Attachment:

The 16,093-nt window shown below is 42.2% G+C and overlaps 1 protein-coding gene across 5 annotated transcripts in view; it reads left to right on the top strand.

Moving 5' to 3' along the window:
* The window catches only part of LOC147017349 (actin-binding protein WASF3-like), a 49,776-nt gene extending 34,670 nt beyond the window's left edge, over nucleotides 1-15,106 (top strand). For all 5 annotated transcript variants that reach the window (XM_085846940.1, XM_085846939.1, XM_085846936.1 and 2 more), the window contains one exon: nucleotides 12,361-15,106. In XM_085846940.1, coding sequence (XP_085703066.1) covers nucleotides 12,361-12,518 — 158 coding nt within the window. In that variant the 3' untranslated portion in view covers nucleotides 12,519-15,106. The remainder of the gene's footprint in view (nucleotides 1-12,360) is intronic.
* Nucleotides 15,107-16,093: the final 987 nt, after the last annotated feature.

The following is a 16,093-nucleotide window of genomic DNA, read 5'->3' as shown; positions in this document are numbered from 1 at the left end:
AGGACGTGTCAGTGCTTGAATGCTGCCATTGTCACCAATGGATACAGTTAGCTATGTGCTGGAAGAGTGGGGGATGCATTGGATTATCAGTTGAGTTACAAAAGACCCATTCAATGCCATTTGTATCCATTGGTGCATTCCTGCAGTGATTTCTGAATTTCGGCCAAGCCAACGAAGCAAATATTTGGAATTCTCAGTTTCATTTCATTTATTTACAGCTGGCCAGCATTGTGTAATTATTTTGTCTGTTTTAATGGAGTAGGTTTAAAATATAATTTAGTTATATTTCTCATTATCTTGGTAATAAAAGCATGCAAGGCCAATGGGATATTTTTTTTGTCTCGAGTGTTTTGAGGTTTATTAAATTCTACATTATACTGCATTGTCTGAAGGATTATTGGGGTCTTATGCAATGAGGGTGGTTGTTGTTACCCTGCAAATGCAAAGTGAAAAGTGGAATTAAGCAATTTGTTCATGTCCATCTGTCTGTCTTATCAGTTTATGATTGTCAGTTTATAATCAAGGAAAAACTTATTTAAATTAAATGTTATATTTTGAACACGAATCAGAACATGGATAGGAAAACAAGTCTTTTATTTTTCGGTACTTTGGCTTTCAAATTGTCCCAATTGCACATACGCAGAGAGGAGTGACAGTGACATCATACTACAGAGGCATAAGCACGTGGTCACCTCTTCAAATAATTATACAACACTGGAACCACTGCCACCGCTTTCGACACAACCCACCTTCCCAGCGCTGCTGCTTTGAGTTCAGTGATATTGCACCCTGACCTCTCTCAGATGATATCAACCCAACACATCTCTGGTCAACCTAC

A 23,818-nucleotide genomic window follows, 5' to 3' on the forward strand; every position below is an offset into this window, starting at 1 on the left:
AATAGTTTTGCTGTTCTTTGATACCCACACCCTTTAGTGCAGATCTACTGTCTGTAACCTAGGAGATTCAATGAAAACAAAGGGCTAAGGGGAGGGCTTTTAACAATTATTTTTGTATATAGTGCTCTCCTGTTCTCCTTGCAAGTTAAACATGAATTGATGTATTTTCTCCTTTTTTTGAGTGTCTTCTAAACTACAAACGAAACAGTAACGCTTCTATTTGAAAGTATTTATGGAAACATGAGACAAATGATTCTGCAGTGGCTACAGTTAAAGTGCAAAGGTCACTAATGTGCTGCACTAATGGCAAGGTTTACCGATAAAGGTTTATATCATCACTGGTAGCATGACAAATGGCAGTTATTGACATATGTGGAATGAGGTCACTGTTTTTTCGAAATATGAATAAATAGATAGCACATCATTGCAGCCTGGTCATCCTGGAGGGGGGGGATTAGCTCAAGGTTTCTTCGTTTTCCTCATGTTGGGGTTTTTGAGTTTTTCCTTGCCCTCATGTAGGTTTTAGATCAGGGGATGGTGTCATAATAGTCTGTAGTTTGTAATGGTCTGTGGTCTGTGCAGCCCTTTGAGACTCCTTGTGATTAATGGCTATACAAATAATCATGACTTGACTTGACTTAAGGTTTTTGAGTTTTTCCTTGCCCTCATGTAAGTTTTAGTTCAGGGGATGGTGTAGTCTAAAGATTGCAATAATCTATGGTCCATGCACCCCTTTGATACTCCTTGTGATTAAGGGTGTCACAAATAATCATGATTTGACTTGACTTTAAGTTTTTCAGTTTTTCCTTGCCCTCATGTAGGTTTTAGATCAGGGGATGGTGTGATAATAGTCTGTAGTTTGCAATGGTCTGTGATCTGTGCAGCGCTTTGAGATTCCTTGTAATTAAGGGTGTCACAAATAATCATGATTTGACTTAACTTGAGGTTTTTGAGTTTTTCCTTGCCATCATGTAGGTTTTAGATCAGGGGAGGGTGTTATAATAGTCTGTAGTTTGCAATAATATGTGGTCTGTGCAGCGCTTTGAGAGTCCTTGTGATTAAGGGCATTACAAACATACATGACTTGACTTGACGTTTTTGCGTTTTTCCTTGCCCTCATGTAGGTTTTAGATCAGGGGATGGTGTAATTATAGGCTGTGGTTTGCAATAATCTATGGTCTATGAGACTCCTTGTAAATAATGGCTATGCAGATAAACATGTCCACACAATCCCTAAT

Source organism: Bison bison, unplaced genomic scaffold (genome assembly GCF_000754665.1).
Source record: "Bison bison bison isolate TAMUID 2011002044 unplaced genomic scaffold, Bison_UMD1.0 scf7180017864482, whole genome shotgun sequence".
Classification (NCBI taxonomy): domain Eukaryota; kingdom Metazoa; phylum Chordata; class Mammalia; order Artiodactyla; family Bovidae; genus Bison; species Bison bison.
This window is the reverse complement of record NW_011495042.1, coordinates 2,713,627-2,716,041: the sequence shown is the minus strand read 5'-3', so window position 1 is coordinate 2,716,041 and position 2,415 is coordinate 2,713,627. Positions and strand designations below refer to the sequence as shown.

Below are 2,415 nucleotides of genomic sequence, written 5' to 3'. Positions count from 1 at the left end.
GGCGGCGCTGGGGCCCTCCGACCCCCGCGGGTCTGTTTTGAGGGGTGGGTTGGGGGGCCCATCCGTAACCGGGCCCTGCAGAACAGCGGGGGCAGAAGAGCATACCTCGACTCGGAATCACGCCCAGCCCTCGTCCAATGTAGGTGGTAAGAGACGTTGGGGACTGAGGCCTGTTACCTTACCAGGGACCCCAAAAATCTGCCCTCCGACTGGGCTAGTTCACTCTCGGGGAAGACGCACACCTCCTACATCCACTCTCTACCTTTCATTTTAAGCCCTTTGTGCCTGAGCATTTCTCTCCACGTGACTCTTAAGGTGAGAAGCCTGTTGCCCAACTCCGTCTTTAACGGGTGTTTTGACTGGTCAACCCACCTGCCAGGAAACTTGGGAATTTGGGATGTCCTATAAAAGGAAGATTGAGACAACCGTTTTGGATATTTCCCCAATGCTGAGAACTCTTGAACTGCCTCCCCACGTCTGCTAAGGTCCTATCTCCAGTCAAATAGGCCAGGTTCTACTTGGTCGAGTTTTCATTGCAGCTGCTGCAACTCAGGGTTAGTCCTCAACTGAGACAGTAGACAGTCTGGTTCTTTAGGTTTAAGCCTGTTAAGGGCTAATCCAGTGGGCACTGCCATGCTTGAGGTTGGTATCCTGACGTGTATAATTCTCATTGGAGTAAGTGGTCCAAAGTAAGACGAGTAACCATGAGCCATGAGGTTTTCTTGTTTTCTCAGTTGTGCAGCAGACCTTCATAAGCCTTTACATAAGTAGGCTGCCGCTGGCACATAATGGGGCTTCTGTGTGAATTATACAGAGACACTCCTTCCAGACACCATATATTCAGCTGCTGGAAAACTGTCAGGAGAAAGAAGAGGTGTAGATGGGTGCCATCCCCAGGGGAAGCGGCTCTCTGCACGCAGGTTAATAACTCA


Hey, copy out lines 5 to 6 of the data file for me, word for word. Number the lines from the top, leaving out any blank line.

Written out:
The following is a 16,093-nucleotide window of genomic DNA, read 5'->3' as shown; positions in this document are numbered from 1 at the left end:
AGGACGTGTCAGTGCTTGAATGCTGCCATTGTCACCAATGGATACAGTTAGCTATGTGCTGGAAGAGTGGGGGATGCATTGGATTATCAGTTGAGTTACAAAAGACCCATTCAATGCCATTTGTATCCATTGGTGCATTCCTGCAGTGATTTCTGAATTTCGGCCAAGCCAACGAAGCAAATATTTGGAATTCTCAGTTTCATTTCATTTATTTACAGCTGGCCAGCATTGTGTAATTATTTTGTCTGTTTTAATGGAGTAGGTTTAAAATATAATTTAGTTATATTTCTCATTATCTTGGTAATAAAAGCATGCAAGGCCAATGGGATATTTTTTTTGTCTCGAGTGTTTTGAGGTTTATTAAATTCTACATTATACTGCATTGTCTGAAGGATTATTGGGGTCTTATGCAATGAGGGTGGTTGTTGTTACCCTGCAAATGCAAAGTGAAAAGTGGAATTAAGCAATTTGTTCATGTCCATCTGTCTGTCTTATCAGTTTATGATTGTCAGTTTATAATCAAGGAAAAACTTATTTAAATTAAATGTTATATTTTGAACACGAATCAGAACATGGATAGGAAAACAAGTCTTTTATTTTTCGGTACTTTGGCTTTCAAATTGTCCCAATTGCACATACGCAGAGAGGAGTGACAGTGACATCATACTACAGAGGCATAAGCACGTGGTCACCTCTTCAAATAATTATACAACACTGGAACCACTGCCACCGCTTTCGACACAACCCACCTTCCCAGCGCTGCTGCTTTGAGTTCAGTGATATTGCACCCTGACCTCTCTCAGATGATATCAACCCAACACATCTCTGGTCAACCTAC